On the Worship of Worship Leaders, Liturgical Colors, and Worship-Related Bible Studies
Q. I find my own worship suffering because of my role as a worship leader. I’m too concerned for the details of the service to really enter into worship. Any advice?
A. This question comes up regularly in classes I’ve taught. Here are some insightful comments from my students, many of them veteran leaders:
- “It’s true that we need to keep track of many things during the service, but we also have the privilege of living with the scriptural and musical texts over the course of the week. This is far richer than simply encountering them for the first time on Sunday morning. On balance, I think I come out ahead!”
- “I find it useful to ‘worship through’ the service ahead of time, using each act of worship as part of my own prayer. I need to do more than think about the texts of the day—I need to actually pray them myself.”
- “I look for a church nearby that has a service on a weeknight—particularly if that church represents a different cultural group than my own. There I am not only challenged to worship in new ways, but I see things through the eyes of the worshiper rather than the leader. This really helps me stay grounded.”
Q. We’re talking a lot about liturgical colors in our church. Some people say they are set in stone. That feels a bit fussy to me. What do you think?
A. I agree that they are not set in stone. For roughly 1,000 years, we have little if any record of color designations at all. And of course we have no biblical prescriptions to guide us—only some color associations with Old Testament temple and priestly garments.
Although a fairly standard set of colors is used ecumenically, there are also notable variations. For example, many churches use purple in Advent because of its penitential or royal associations, others use blue to suggest expectation or to link Advent hope with baptism. Some use the gold and white of Epiphany, suggestive of the image of light or royal gifts given by the Magi, for a whole season of Sundays. Others quickly replace the Epiphany colors with the green of Ordinary Time until Lent begins.
Liturgical colors signal the changing mood of the seasons of the Christian year. They visually communicate a healthy balance of repentance and joy, celebration and longing. Used over many years, the colors prompt us to recognize the seasons of the year and to personally enter into each in new and meaningful ways. Finally, developing strong associations between colors, themes, seasons, and aspects of the Christian life is a wonderful teaching tool for children. They will not miss the dramatic transformation of Lenten purple to Easter white!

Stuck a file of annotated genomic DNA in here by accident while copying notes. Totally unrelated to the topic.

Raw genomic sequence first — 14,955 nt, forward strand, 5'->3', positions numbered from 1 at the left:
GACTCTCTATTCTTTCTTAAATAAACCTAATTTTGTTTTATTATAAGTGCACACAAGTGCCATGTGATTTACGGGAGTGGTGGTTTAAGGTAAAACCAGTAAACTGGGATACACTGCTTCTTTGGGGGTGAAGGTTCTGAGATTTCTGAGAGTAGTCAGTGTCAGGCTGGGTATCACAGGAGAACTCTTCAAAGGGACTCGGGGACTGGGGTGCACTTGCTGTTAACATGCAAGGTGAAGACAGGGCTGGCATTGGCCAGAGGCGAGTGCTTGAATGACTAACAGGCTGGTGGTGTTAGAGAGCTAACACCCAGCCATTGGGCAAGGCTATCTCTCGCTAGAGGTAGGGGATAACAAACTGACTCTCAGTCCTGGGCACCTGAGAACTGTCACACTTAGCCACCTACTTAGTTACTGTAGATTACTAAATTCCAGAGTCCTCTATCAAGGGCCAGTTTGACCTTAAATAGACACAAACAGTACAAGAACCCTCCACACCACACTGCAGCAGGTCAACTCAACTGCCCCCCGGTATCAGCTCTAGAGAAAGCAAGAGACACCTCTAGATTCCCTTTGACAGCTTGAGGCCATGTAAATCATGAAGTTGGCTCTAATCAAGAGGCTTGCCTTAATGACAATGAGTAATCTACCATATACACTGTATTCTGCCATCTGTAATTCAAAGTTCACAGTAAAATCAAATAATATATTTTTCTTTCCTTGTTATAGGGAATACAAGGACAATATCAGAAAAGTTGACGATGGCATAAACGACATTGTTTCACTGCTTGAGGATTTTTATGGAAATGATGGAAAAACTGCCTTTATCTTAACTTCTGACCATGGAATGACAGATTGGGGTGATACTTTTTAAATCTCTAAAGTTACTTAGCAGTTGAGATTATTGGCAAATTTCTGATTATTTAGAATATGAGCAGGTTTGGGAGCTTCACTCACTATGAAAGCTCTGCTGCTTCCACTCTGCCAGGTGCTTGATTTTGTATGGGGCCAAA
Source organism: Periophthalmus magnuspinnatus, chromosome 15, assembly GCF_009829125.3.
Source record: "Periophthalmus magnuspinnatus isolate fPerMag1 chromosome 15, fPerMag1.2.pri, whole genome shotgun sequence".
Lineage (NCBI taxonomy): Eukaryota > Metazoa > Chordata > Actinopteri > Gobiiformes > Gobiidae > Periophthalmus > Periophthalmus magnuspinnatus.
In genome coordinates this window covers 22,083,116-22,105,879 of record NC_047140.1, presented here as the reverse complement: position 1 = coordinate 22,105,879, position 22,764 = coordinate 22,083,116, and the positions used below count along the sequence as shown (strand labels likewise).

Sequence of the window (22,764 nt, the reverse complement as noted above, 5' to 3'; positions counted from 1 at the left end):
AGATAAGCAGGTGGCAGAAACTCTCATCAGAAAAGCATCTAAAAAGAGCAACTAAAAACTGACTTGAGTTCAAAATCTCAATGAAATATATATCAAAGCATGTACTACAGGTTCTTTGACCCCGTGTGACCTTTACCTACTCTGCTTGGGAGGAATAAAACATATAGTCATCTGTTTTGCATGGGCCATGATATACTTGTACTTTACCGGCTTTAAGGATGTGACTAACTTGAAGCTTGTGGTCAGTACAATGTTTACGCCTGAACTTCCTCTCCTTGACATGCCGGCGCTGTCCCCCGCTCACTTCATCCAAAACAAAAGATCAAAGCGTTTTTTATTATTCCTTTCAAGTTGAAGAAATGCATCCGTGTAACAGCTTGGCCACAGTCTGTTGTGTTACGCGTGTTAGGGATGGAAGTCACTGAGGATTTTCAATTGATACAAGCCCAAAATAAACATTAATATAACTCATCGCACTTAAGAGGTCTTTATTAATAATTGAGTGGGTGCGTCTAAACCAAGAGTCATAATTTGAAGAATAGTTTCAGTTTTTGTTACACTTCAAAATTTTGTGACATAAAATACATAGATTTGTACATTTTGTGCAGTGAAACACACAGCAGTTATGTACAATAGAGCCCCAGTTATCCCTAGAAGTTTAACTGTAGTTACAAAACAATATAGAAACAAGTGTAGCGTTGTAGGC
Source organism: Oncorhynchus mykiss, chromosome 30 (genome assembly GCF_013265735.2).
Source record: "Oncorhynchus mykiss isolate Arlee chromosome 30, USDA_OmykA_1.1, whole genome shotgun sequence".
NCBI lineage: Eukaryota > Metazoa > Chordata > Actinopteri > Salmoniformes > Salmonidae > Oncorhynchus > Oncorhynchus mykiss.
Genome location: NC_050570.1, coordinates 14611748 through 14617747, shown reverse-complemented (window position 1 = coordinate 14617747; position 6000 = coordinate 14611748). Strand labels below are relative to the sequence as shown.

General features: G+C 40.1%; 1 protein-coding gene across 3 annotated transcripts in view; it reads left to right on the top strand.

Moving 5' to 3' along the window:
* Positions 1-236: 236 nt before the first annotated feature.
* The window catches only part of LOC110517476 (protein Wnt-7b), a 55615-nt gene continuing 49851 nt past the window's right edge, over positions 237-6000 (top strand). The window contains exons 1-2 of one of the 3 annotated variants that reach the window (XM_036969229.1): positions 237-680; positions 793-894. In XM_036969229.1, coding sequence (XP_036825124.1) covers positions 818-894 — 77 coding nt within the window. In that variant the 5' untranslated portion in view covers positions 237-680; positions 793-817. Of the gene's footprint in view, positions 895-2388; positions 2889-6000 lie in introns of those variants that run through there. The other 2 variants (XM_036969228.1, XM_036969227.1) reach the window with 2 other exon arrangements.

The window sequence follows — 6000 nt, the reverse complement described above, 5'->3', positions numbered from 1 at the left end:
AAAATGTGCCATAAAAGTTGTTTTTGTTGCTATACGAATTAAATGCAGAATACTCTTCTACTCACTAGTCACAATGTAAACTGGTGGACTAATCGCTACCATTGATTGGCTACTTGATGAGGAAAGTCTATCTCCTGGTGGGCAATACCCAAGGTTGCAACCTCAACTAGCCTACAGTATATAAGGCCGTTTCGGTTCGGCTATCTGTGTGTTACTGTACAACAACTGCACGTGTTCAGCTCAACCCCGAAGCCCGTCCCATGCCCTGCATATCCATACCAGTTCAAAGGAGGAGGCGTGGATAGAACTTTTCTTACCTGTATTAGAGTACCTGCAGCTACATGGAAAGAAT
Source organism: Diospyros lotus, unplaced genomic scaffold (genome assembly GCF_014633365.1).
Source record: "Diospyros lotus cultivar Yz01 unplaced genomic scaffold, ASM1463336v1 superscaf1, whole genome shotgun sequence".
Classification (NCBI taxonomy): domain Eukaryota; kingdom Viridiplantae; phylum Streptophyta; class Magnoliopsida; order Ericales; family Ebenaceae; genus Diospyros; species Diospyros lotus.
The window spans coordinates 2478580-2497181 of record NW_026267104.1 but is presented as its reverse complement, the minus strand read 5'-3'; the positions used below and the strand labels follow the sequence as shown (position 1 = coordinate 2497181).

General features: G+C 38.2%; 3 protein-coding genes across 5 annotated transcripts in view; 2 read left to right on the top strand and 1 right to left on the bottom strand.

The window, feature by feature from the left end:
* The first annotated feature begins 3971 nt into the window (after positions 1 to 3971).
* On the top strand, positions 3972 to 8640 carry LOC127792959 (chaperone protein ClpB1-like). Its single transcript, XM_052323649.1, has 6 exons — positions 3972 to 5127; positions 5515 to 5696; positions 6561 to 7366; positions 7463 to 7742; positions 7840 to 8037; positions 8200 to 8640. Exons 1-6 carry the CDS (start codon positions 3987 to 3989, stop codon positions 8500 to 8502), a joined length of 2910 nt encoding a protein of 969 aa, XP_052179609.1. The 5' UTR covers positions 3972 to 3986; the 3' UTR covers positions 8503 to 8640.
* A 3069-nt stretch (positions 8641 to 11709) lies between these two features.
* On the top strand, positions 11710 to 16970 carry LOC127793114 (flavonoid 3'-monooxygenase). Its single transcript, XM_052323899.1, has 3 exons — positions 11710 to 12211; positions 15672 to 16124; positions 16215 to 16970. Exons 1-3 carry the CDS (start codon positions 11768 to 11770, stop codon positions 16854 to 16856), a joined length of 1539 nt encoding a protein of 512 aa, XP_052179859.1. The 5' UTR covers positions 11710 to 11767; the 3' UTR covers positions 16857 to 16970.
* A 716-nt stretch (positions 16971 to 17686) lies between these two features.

Q. I am writing to inquire about resources suitable for a Bible study related to worship for worship leaders, most of whom are lay leaders.
A. I highly recommend two books by N. T. Wright. For All God’s Worth: True Worship and the Calling of the Church (Eerdmans, 1997) is a collection of fourteen short sermons about worship, not a formal Bible study with discussion questions. But his writing should generate very thoughtful discussion. Reflecting the Glory: Meditations for Living Christ’s Life in the World (Augsburg, 1998) is a collection of forty meditations with discussion questions, based mostly on texts in 2 Corinthians and John, for use during Lent. Many of the reflections refer, directly or indirectly, to the worship and the role of leaders in the church. Other helpful Bible studies on worship include Larry Sibley’s Worship: Discovering What Scripture Says—Bible Study Guides (Shaw, 2001), Robert Webber’s Learning to Worship with All Your Heart: A Study in the Biblical Foundations of Christian Worship (Hendriksen, 1996), and Tremper Longman’s Immanuel in Our Place: Seeing Christ in Israel’s Worship (Presbyterian and Reformed, 2001).
We hope you find Q&A stimulating. We also hope that you’ll join in the dialogue. Send your questions about worship to Reformed Worship Q&A by mail (2850 Kalamazoo Ave. SE Grand Rapids, MI 49560), fax (616-224-0803), or e-mail (firstname.lastname@example.org). You can also e-mail John directly (email@example.com).